No Rest for the Weary: Plaintiffs Attorney Comments on J&J’s $700 Million Deal to Resolve States’ Talc Baby Powder Claims
Johnson & Johnson (J&J) and representatives for more than 40 states attorneys general are thrashing out terms for an agreement that would settle states’ talc-based baby powder claims, Bloomberg Law reported Monday.
Forty-two states have launched a joint investigation into J&J’s marketing practices—specifically, the company’s alleged failure to warn about possible health risks linked to use of talc products. If the pact passes muster from all parties, it will ward off potential lawsuits from these states (Mississippi and New Mexico have already filed marketing lawsuits against J&J for allegedly failing to disclose talc products’ health risks).
Bloomberg underscored that a settlement agreement has not yet been reached with the 42 state claimants, per Florida AG Spokesperson Ashley Moody.
Besides these state claims, the multinational pharmaceutical and medical technologies corporation is battling more than 50,000 talcum powder lawsuits from women who allege J&J’s talc products caused claimants to develop ovarian cancer or mesothelioma.
According to these lawsuits, corporate executives have known since the early ‘70s that the talc used in J&J products contained asbestos, a known carcinogen.
Levin Papantonio Rafferty Attorney Chris Tisi is a member of the Plaintiffs’ Steering Committee in the national talc MDL (MDL 2738, In Re: Johnson & Johnson Talcum Powder Products Marketing, Sales Practices and Products Liability Litigation) and a committee representative of the Official Committee of Talc Claimants (TCC).
He expressed mixed feelings about the tentative J&J settlement agreement with state claimants.
“We are glad to see that J&J is finally starting to take responsibility for its failure to protect the public for decades,” Tisi said. “We cannot rest, however, until all the women who were diagnosed with ovarian cancer after using Johnson’s Baby Powder have been taken care of. J&J needs to be accountable for all the damage it has caused.”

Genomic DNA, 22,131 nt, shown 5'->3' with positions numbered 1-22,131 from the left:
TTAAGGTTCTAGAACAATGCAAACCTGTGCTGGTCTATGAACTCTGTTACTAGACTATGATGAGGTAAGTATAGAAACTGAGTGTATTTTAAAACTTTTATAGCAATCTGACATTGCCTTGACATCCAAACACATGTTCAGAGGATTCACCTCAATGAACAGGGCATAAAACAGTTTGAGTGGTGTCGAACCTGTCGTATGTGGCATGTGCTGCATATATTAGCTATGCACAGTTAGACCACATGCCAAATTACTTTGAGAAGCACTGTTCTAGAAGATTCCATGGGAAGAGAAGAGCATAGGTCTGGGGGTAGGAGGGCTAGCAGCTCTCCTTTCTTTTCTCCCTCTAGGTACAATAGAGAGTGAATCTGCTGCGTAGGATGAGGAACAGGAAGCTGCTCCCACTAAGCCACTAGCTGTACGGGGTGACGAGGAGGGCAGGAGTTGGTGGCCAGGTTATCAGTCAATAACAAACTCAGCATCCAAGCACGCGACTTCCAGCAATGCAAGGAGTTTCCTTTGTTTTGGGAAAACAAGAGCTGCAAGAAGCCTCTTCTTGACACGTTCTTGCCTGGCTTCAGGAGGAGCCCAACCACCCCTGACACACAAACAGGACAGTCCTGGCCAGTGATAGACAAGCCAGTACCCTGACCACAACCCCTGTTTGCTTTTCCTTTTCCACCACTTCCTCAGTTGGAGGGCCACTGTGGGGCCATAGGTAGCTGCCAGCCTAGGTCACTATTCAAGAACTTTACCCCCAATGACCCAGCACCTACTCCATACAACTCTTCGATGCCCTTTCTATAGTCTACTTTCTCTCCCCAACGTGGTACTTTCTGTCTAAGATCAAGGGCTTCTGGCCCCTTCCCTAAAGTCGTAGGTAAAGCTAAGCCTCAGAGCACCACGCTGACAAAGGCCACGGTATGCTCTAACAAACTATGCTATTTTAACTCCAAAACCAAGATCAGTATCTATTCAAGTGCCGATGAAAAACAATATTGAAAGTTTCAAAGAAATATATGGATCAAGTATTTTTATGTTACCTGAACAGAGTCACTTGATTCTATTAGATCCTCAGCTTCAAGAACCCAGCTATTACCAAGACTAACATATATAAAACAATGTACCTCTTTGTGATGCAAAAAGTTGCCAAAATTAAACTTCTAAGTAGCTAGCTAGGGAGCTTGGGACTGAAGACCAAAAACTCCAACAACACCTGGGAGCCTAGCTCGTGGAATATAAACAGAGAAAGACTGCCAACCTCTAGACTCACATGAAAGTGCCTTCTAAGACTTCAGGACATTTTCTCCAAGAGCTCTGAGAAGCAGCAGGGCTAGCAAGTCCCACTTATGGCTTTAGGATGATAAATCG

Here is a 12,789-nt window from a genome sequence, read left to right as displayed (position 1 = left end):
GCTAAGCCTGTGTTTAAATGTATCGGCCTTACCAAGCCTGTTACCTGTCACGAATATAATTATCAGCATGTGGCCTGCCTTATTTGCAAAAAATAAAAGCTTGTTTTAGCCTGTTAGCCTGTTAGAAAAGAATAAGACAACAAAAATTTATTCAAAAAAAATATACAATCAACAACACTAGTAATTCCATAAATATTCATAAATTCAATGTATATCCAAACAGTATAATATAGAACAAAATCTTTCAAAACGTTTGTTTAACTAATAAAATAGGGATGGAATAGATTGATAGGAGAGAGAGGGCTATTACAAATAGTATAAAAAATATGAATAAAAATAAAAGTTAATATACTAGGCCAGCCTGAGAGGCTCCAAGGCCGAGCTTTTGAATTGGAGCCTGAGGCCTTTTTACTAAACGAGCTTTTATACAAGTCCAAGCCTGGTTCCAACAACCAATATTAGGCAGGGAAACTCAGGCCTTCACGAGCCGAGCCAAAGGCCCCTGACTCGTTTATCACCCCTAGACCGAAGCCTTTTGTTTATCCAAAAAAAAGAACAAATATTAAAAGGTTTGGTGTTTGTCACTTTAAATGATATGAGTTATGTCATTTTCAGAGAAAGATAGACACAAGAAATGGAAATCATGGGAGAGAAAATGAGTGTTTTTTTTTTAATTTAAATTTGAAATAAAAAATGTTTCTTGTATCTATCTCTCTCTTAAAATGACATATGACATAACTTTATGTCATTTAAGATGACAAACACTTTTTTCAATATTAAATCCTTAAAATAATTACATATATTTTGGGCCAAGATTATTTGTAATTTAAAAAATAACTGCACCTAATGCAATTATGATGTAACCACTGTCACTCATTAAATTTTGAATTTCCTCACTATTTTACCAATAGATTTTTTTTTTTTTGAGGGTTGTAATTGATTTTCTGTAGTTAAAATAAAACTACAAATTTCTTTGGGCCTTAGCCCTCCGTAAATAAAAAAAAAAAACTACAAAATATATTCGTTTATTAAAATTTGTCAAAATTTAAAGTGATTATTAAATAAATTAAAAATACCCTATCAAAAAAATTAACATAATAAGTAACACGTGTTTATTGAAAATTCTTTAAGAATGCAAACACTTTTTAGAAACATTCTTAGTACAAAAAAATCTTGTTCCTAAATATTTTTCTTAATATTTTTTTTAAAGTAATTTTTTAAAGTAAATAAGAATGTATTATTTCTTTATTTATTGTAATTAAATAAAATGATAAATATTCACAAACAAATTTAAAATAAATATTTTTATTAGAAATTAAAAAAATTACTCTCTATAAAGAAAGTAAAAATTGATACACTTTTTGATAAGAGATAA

J&J, a $500 billion company, has filed two bankruptcy petitions in efforts to resolve talc lawsuits in bankruptcy court. Both petitions failed.
Plaintiffs’ attorneys have remarked the bankruptcy tactics aimed to avert jury trials and succeeded in stalling justice for claimants. "In the last few years, there has been an effort by Corporate America to hide from their responsibilities in bankruptcy court after doing untold damage to American consumers," said LPR Attorney Mike Papantonio in a July statement following U.S. Chief Bankruptcy Judge Michael Kaplan’s dismissal of the J&J’s second bankruptcy petition.
In October 2023, Papantonio penned a letter to the legal community urging plaintiffs’ attorneys to stand up against J&J’s “abuse of bankruptcy.”
“Had J&J's bankruptcy ploy succeeded, our clients would have been victimized yet again—not only by suffering from a deadly cancer at the hands of its product—but also by being denied their right to a trial by jury and being forced to accept pitifully inadequate compensation through the bankruptcy plan,” Papantonio said.